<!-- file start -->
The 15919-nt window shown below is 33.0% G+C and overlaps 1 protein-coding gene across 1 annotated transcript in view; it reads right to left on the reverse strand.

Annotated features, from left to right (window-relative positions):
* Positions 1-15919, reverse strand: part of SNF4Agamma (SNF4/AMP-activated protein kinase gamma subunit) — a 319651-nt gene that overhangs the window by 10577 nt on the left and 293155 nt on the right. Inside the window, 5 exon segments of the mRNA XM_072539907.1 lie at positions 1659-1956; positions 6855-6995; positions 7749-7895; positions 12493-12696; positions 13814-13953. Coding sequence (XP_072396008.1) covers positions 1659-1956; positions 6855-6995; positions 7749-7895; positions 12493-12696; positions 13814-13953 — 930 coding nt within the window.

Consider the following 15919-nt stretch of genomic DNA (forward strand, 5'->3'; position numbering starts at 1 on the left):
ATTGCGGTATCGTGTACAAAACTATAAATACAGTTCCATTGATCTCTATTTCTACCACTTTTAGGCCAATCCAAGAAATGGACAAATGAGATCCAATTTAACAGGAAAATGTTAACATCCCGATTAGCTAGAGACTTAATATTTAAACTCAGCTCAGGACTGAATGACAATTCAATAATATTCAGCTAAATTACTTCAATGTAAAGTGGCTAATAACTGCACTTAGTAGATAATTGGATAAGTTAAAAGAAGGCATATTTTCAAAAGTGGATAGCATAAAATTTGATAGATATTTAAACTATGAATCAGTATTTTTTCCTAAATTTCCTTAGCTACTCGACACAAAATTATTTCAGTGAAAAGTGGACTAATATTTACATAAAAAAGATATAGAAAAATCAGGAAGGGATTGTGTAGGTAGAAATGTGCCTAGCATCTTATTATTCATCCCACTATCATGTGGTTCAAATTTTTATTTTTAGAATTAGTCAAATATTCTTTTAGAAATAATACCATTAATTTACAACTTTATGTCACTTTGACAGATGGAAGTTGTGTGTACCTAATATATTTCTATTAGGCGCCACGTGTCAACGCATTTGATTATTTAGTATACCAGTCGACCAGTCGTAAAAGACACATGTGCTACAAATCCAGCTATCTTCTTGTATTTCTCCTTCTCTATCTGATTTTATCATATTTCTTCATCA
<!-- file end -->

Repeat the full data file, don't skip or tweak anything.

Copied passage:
The 15919-nt window shown below is 33.0% G+C and overlaps 1 protein-coding gene across 1 annotated transcript in view; it reads right to left on the reverse strand.

Annotated features, from left to right (window-relative positions):
* Positions 1-15919, reverse strand: part of SNF4Agamma (SNF4/AMP-activated protein kinase gamma subunit) — a 319651-nt gene that overhangs the window by 10577 nt on the left and 293155 nt on the right. Inside the window, 5 exon segments of the mRNA XM_072539907.1 lie at positions 1659-1956; positions 6855-6995; positions 7749-7895; positions 12493-12696; positions 13814-13953. Coding sequence (XP_072396008.1) covers positions 1659-1956; positions 6855-6995; positions 7749-7895; positions 12493-12696; positions 13814-13953 — 930 coding nt within the window.

Consider the following 15919-nt stretch of genomic DNA (forward strand, 5'->3'; position numbering starts at 1 on the left):
ATTGCGGTATCGTGTACAAAACTATAAATACAGTTCCATTGATCTCTATTTCTACCACTTTTAGGCCAATCCAAGAAATGGACAAATGAGATCCAATTTAACAGGAAAATGTTAACATCCCGATTAGCTAGAGACTTAATATTTAAACTCAGCTCAGGACTGAATGACAATTCAATAATATTCAGCTAAATTACTTCAATGTAAAGTGGCTAATAACTGCACTTAGTAGATAATTGGATAAGTTAAAAGAAGGCATATTTTCAAAAGTGGATAGCATAAAATTTGATAGATATTTAAACTATGAATCAGTATTTTTTCCTAAATTTCCTTAGCTACTCGACACAAAATTATTTCAGTGAAAAGTGGACTAATATTTACATAAAAAAGATATAGAAAAATCAGGAAGGGATTGTGTAGGTAGAAATGTGCCTAGCATCTTATTATTCATCCCACTATCATGTGGTTCAAATTTTTATTTTTAGAATTAGTCAAATATTCTTTTAGAAATAATACCATTAATTTACAACTTTATGTCACTTTGACAGATGGAAGTTGTGTGTACCTAATATATTTCTATTAGGCGCCACGTGTCAACGCATTTGATTATTTAGTATACCAGTCGACCAGTCGTAAAAGACACATGTGCTACAAATCCAGCTATCTTCTTGTATTTCTCCTTCTCTATCTGATTTTATCATATTTCTTCATCA